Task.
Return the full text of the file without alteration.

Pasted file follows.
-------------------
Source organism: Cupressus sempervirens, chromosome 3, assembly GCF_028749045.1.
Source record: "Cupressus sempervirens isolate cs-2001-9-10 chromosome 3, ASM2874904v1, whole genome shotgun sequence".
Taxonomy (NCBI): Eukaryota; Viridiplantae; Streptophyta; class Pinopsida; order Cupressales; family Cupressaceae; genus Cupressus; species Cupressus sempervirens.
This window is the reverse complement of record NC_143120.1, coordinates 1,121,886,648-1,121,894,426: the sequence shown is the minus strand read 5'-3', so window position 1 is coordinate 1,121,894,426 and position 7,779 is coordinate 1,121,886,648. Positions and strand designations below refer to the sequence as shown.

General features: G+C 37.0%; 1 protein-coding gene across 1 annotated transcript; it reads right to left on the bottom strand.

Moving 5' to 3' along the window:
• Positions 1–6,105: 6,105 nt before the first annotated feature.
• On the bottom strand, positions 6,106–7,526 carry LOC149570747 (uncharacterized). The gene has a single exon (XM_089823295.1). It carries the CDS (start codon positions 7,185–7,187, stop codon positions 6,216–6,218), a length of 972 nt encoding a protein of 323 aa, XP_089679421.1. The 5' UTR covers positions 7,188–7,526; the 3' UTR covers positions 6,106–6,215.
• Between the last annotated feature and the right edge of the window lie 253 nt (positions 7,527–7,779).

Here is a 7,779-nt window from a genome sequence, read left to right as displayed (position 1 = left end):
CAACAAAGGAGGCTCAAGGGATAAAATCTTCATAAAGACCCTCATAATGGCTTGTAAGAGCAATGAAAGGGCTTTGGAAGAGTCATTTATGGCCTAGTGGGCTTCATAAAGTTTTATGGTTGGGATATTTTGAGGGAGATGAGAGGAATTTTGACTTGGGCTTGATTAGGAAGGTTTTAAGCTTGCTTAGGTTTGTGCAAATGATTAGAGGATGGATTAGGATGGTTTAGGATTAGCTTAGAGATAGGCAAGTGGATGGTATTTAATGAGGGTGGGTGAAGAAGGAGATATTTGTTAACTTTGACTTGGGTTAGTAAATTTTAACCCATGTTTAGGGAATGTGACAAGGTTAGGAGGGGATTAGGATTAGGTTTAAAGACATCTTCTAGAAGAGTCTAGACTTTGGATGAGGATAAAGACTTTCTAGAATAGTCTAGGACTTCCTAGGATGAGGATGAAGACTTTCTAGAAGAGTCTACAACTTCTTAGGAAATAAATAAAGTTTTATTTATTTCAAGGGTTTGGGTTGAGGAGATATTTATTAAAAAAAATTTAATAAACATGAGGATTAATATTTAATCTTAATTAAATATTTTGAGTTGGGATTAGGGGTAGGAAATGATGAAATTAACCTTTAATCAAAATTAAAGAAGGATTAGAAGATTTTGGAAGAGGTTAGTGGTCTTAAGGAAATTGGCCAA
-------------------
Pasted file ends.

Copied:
Source organism: Cupressus sempervirens, chromosome 3, assembly GCF_028749045.1.
Source record: "Cupressus sempervirens isolate cs-2001-9-10 chromosome 3, ASM2874904v1, whole genome shotgun sequence".
Taxonomy (NCBI): Eukaryota; Viridiplantae; Streptophyta; class Pinopsida; order Cupressales; family Cupressaceae; genus Cupressus; species Cupressus sempervirens.
This window is the reverse complement of record NC_143120.1, coordinates 1,121,886,648-1,121,894,426: the sequence shown is the minus strand read 5'-3', so window position 1 is coordinate 1,121,894,426 and position 7,779 is coordinate 1,121,886,648. Positions and strand designations below refer to the sequence as shown.

General features: G+C 37.0%; 1 protein-coding gene across 1 annotated transcript; it reads right to left on the bottom strand.

Moving 5' to 3' along the window:
• Positions 1–6,105: 6,105 nt before the first annotated feature.
• On the bottom strand, positions 6,106–7,526 carry LOC149570747 (uncharacterized). The gene has a single exon (XM_089823295.1). It carries the CDS (start codon positions 7,185–7,187, stop codon positions 6,216–6,218), a length of 972 nt encoding a protein of 323 aa, XP_089679421.1. The 5' UTR covers positions 7,188–7,526; the 3' UTR covers positions 6,106–6,215.
• Between the last annotated feature and the right edge of the window lie 253 nt (positions 7,527–7,779).

Here is a 7,779-nt window from a genome sequence, read left to right as displayed (position 1 = left end):
CAACAAAGGAGGCTCAAGGGATAAAATCTTCATAAAGACCCTCATAATGGCTTGTAAGAGCAATGAAAGGGCTTTGGAAGAGTCATTTATGGCCTAGTGGGCTTCATAAAGTTTTATGGTTGGGATATTTTGAGGGAGATGAGAGGAATTTTGACTTGGGCTTGATTAGGAAGGTTTTAAGCTTGCTTAGGTTTGTGCAAATGATTAGAGGATGGATTAGGATGGTTTAGGATTAGCTTAGAGATAGGCAAGTGGATGGTATTTAATGAGGGTGGGTGAAGAAGGAGATATTTGTTAACTTTGACTTGGGTTAGTAAATTTTAACCCATGTTTAGGGAATGTGACAAGGTTAGGAGGGGATTAGGATTAGGTTTAAAGACATCTTCTAGAAGAGTCTAGACTTTGGATGAGGATAAAGACTTTCTAGAATAGTCTAGGACTTCCTAGGATGAGGATGAAGACTTTCTAGAAGAGTCTACAACTTCTTAGGAAATAAATAAAGTTTTATTTATTTCAAGGGTTTGGGTTGAGGAGATATTTATTAAAAAAAATTTAATAAACATGAGGATTAATATTTAATCTTAATTAAATATTTTGAGTTGGGATTAGGGGTAGGAAATGATGAAATTAACCTTTAATCAAAATTAAAGAAGGATTAGAAGATTTTGGAAGAGGTTAGTGGTCTTAAGGAAATTGGCCAA